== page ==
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Atmosphere–Land Surface Interactions over the Southern Great Plains: Characterization from Pentad Analysis of DOE ARM Field Observations and NARR

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  • 1 Department of Atmospheric and Oceanic Science, University of Maryland, College Park, College Park, Maryland
  • 2 Department of Atmospheric and Oceanic Science, and Earth System Science Interdisciplinary Center, University of Maryland, College Park, College Park, Maryland
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Abstract

The Department of Energy Atmospheric Radiation Measurement Program (ARM) Southern Great Plains (SGP) site data are analyzed to provide insight into atmosphere–land surface interactions generating summertime precipitation variability. Pentad-averaged (5 days) data are analyzed; the average is long enough to suppress synoptic variability but sufficiently short to resolve atmosphere–land surface interactions. Intercomparison with the precipitation-assimilating North American Regional Reanalysis (NARR) helps with in-depth investigation of the processes. The analysis seeks to ascertain the process sequence, especially the role of evapotranspiration and soil-moisture–radiation feedbacks in the generation of regional precipitation variability at this temporal scale.

Transported moisture dominates over evapotranspiration in precipitation variability over the region, from both magnitude of the contribution to regional water balance and its apparent temporal lead at pentad resolution. Antecedent and contemporaneous evapotranspiration are found to be negatively correlated with precipitation, albeit statistically insignificant; only lagging correlations are positive, peaking at 2-pentad lag following precipitation, substantiating the authors’ characterization of the water balance over SGP, and extending the authors’ previous findings on the dominance of moisture flux convergence in generating precipitation variability at monthly scales.

Precipitation episodes are linked with net negative surface radiation anomalies (i.e., with an energy-deprived land surface state that cannot fuel evapotranspiration), ruling out radiatively driven positive feedback on precipitation. Although the net longwave signal is positive because of a colder land surface (less upward terrestrial radiation), it is more than offset by the cloudiness-related reduction in downward shortwave radiation. Thus, ARM (NARR) data do not support the soil-moisture–precipitation feedback hypothesis over the SGP at pentad time scales; however, it may work at subpentad resolution and over other regions.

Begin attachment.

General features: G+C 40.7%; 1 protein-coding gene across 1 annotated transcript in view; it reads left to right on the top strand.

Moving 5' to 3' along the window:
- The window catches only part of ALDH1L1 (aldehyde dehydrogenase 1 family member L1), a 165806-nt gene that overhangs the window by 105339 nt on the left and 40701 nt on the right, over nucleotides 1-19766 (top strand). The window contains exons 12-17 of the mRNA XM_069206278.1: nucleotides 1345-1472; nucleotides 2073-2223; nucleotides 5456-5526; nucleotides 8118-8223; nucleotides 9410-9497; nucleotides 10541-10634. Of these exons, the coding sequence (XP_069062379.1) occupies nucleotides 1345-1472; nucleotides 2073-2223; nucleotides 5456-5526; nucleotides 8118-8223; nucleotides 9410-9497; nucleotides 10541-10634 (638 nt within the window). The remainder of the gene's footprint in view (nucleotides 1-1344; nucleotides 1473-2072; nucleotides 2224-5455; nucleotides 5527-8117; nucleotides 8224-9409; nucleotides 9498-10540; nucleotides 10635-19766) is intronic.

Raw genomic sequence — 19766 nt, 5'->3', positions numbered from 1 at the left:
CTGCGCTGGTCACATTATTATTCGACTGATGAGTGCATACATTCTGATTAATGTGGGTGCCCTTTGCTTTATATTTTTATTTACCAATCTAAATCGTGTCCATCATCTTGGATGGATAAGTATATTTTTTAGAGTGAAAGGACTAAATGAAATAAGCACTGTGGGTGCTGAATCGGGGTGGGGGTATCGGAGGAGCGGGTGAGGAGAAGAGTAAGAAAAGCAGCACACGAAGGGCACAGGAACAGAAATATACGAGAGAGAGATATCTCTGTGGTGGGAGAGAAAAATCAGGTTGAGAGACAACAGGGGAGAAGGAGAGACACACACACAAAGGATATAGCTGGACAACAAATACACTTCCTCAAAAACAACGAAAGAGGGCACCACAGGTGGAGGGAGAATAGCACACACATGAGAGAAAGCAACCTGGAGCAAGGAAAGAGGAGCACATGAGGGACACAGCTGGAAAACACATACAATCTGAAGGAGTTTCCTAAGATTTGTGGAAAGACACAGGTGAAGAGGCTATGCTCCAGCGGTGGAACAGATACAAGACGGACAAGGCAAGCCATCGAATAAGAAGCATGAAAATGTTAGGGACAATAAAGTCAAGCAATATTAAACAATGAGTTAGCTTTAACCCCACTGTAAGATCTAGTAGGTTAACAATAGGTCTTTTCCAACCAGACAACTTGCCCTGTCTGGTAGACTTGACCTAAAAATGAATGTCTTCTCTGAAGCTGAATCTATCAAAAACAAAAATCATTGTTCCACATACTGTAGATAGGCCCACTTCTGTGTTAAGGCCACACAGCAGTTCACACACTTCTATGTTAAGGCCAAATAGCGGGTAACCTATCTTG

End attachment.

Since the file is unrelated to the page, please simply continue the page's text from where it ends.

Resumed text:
Corresponding author address: Alfredo Ruiz-Barradas, 3405 Computer and Space Sciences Building, University of Maryland, College Park, College Park, MD 20742-2425. E-mail: alfredo@atmos.umd.edu

Abstract

The Department of Energy Atmospheric Radiation Measurement Program (ARM) Southern Great Plains (SGP) site data are analyzed to provide insight into atmosphere–land surface interactions generating summertime precipitation variability. Pentad-averaged (5 days) data are analyzed; the average is long enough to suppress synoptic variability but sufficiently short to resolve atmosphere–land surface interactions. Intercomparison with the precipitation-assimilating North American Regional Reanalysis (NARR) helps with in-depth investigation of the processes. The analysis seeks to ascertain the process sequence, especially the role of evapotranspiration and soil-moisture–radiation feedbacks in the generation of regional precipitation variability at this temporal scale.

Transported moisture dominates over evapotranspiration in precipitation variability over the region, from both magnitude of the contribution to regional water balance and its apparent temporal lead at pentad resolution. Antecedent and contemporaneous evapotranspiration are found to be negatively correlated with precipitation, albeit statistically insignificant; only lagging correlations are positive, peaking at 2-pentad lag following precipitation, substantiating the authors’ characterization of the water balance over SGP, and extending the authors’ previous findings on the dominance of moisture flux convergence in generating precipitation variability at monthly scales.

Precipitation episodes are linked with net negative surface radiation anomalies (i.e., with an energy-deprived land surface state that cannot fuel evapotranspiration), ruling out radiatively driven positive feedback on precipitation. Although the net longwave signal is positive because of a colder land surface (less upward terrestrial radiation), it is more than offset by the cloudiness-related reduction in downward shortwave radiation. Thus, ARM (NARR) data do not support the soil-moisture–precipitation feedback hypothesis over the SGP at pentad time scales; however, it may work at subpentad resolution and over other regions.

Corresponding author address: Alfredo Ruiz-Barradas, 3405 Computer and Space Sciences Building, University of Maryland, College Park, College Park, MD 20742-2425. E-mail: alfredo@atmos.umd.edu
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